systems (EMSs) or ERP systems (Gamarra, Guerrero, & (ICT) into products, the Von Krogh theory is gaining ground
Montero, 2016). and is a basis for the understanding of fourth generation KM.
If KM in the period of its creation proceeded on the The IoT has influenced the development of KM 4.0 (Figure 2)
assumption that there is a benefit to knowledge upgrading, that is arising from the phase of integration between people
all that is needed is to capture, decode, and share. At this and people with documents, and passes to the phase of con-
stage, the purpose of KM is to provide a means to increase necting between devices. KM processes are also located
the development of knowledge and transfer it into practice. between the consumer and the manufacturer or service
The first period of KM emphasizes the integration of knowl- provider.
edge (McElroy, 2003). Industry 4.0 is based on mobile computing, cloud com-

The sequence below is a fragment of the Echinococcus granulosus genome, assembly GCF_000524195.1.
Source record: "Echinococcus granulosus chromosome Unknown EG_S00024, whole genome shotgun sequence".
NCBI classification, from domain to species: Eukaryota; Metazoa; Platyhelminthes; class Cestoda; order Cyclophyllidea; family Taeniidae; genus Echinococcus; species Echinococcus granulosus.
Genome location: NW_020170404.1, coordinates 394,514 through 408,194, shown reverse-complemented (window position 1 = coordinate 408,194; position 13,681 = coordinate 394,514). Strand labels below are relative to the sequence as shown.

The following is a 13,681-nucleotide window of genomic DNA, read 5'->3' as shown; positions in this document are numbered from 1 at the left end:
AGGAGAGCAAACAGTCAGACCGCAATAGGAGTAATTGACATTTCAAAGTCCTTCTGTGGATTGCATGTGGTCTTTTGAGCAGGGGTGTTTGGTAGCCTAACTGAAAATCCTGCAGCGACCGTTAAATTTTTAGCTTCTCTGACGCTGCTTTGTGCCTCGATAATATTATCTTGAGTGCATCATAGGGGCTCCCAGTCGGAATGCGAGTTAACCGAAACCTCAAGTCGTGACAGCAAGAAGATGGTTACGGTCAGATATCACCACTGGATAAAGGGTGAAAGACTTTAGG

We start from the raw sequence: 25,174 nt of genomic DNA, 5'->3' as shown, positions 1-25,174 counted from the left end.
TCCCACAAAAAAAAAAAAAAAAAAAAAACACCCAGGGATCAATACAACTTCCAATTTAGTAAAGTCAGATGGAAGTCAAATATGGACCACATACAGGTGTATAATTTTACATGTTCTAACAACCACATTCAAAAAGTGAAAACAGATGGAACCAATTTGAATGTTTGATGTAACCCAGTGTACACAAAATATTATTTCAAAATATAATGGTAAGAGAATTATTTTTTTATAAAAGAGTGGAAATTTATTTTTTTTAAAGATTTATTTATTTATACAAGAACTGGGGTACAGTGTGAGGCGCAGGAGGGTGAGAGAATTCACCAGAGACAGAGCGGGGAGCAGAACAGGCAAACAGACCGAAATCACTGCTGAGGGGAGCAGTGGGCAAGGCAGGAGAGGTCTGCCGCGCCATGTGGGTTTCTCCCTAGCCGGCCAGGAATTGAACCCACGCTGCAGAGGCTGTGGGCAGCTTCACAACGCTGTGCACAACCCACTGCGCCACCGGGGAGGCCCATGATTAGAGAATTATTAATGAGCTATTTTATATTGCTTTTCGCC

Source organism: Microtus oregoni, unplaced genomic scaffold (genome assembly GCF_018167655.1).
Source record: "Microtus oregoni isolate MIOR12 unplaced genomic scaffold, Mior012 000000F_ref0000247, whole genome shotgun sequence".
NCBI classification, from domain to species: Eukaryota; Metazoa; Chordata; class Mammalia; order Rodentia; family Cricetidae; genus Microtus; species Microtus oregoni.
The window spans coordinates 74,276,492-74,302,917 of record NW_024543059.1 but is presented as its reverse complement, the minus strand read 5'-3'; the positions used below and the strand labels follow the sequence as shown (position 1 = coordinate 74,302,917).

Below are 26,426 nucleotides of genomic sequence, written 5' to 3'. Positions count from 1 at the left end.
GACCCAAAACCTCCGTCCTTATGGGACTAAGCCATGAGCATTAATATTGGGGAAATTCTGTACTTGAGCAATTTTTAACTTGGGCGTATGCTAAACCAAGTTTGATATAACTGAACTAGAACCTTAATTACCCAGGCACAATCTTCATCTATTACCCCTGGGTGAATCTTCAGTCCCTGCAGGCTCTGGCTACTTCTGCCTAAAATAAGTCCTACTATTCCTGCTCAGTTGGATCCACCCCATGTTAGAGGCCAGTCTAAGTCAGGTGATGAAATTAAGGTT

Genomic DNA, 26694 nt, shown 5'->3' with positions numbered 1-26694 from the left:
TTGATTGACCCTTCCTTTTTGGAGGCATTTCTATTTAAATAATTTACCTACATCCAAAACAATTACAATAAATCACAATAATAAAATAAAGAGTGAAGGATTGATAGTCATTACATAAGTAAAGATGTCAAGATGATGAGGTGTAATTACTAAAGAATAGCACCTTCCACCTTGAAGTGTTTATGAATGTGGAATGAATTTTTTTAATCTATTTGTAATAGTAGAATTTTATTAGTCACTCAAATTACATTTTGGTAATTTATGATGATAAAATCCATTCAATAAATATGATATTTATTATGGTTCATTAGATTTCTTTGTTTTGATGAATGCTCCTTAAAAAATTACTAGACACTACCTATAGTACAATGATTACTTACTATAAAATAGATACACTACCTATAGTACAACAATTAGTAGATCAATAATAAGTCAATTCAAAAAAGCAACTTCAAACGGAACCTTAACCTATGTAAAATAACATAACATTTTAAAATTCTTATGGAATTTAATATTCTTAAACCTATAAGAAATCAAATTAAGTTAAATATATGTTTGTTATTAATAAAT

The second generation of KM is based on the assumption puting, and big data. The importance of cloud computing and
that it is necessary to produce knowledge in the social envi- mobile computing for Industry 4.0 lies in the provision of
ronment. The knowledge thus generated through processes services, which can be accessed globally via the Internet.
of individuals and exchange of knowledge also needs mecha- Services can easily be integrated and used.
nisms to assure its accuracy. This process at an organiza- For the establishment of the IoT and the course of the pro-
tional level is defined as the knowledge life cycle. The basic cesses of KM 4.0, companies set up a circuit between prod-
characteristic of second generation KM is that it includes uct and service: (a) RFID, (b) wireless sensor networks